TORONTO — A Canadian-made COVID-19 antibody treatment is sitting on hospital and pharmacy shelves amid the country’s third wave of the pandemic because doctors say a plan on how to administer the drug was never made.
“It’s actually very frustrating that we have a therapy available to us that we’re not actually able to use,” said Infectious disease expert Dr. Deepali Kuma
Bamlanivimab is a monoclonal antibody directed against the spike protein of SARS-CoV-2, the virus that causes COVID-19. It was developed by AbCellera Biologics Inc. in Vancouver and mimics the immune system’s ability to fight off the virus.
According to Health Canada, Bamlanivimab may prevent symptoms from becoming worse and reduce hospitalizations in high-risk patients who are infected with COVID-19.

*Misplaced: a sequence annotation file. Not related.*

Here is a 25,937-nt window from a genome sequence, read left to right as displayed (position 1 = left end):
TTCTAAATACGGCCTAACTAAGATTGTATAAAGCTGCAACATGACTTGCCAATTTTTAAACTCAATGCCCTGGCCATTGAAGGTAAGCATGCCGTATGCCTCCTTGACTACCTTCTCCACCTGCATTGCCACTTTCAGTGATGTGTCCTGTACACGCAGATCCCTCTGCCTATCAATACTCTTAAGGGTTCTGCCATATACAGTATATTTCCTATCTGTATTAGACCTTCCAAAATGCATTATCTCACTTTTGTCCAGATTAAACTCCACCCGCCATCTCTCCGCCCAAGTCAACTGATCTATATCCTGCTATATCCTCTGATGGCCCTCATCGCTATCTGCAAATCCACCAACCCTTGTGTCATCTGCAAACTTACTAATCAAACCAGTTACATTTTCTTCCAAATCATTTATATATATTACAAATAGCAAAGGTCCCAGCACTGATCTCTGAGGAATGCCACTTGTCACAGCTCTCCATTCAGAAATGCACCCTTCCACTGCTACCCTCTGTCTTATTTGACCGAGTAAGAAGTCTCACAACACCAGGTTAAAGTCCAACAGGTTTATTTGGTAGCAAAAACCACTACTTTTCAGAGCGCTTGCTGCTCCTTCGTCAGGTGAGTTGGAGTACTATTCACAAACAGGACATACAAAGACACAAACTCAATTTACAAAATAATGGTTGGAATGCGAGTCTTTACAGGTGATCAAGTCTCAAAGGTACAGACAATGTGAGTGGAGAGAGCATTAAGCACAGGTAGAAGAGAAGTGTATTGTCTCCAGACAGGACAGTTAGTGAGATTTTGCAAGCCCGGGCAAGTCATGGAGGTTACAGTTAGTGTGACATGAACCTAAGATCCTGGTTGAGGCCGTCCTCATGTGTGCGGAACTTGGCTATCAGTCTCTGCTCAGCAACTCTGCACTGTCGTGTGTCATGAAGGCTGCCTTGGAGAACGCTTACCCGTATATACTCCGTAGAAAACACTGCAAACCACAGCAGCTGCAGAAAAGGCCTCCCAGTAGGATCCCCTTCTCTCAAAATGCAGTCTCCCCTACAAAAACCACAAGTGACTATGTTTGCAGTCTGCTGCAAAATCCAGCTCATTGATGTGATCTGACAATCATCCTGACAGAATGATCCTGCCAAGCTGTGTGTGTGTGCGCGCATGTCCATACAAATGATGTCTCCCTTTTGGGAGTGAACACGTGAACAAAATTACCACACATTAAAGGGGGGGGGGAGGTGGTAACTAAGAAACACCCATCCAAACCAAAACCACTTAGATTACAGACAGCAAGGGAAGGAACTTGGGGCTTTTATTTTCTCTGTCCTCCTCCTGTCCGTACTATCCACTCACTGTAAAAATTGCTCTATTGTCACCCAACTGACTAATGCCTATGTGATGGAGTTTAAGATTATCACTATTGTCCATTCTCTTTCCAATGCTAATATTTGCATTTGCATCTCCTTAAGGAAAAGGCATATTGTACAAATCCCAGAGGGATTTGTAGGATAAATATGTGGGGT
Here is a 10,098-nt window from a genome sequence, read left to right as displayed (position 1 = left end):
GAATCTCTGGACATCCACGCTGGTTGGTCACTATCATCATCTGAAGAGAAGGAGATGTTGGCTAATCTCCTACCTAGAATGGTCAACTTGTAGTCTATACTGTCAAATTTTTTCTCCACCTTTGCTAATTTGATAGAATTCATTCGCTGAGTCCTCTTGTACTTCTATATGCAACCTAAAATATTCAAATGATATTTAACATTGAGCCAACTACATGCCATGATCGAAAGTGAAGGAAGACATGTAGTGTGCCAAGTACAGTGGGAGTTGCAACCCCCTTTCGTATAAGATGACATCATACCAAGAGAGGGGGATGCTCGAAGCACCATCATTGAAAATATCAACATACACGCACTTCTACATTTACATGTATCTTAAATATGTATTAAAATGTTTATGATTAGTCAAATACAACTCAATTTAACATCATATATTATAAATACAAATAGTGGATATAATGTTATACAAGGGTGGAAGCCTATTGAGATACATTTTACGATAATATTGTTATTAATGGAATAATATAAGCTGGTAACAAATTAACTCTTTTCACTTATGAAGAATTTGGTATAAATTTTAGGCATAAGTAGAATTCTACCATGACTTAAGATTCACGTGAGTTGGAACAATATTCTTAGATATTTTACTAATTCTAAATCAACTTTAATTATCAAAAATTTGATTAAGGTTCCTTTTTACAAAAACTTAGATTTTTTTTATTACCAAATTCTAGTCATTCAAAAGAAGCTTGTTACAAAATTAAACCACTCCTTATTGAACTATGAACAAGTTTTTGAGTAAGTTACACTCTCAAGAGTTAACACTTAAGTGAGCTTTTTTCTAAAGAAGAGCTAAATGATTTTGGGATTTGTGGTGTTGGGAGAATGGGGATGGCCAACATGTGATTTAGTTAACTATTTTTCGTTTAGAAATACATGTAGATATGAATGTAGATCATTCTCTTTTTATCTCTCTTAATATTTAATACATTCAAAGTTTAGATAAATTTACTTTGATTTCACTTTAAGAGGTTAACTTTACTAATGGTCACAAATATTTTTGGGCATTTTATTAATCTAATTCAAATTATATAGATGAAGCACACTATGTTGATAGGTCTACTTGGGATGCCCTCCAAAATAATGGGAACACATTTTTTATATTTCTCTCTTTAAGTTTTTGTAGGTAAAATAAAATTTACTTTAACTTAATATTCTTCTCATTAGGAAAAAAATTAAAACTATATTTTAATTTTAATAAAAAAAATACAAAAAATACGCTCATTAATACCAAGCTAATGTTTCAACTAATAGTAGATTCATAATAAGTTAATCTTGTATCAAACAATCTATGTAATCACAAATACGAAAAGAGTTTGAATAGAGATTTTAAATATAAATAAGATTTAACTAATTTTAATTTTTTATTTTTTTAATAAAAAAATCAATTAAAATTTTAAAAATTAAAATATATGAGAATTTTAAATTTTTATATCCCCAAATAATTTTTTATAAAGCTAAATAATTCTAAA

The one-dose treatment, which is sold by Eli Lilly Canada, Inc., can be used in health-care facilities such as hospitals, as it is given by infusion into the veins of patients.
Health Canada authorized the drug in November 2020 under the interim order respecting the importation, sale and advertising of drugs for use in relation to COVID-19.
According to Health Canada, 26,000 doses of the treatment were purchased for $40 million and distributed amongst the provinces.
However, almost none of those doses have been used.
Countries around the world have been using Bamlanivimab to help keep COVID-19 patients out of hospital and reduce deaths for months.
According to AbCellera Biologics, studies have show the treatment is effective against SARS-CoV-2, and the variant first identified in the United Kingdom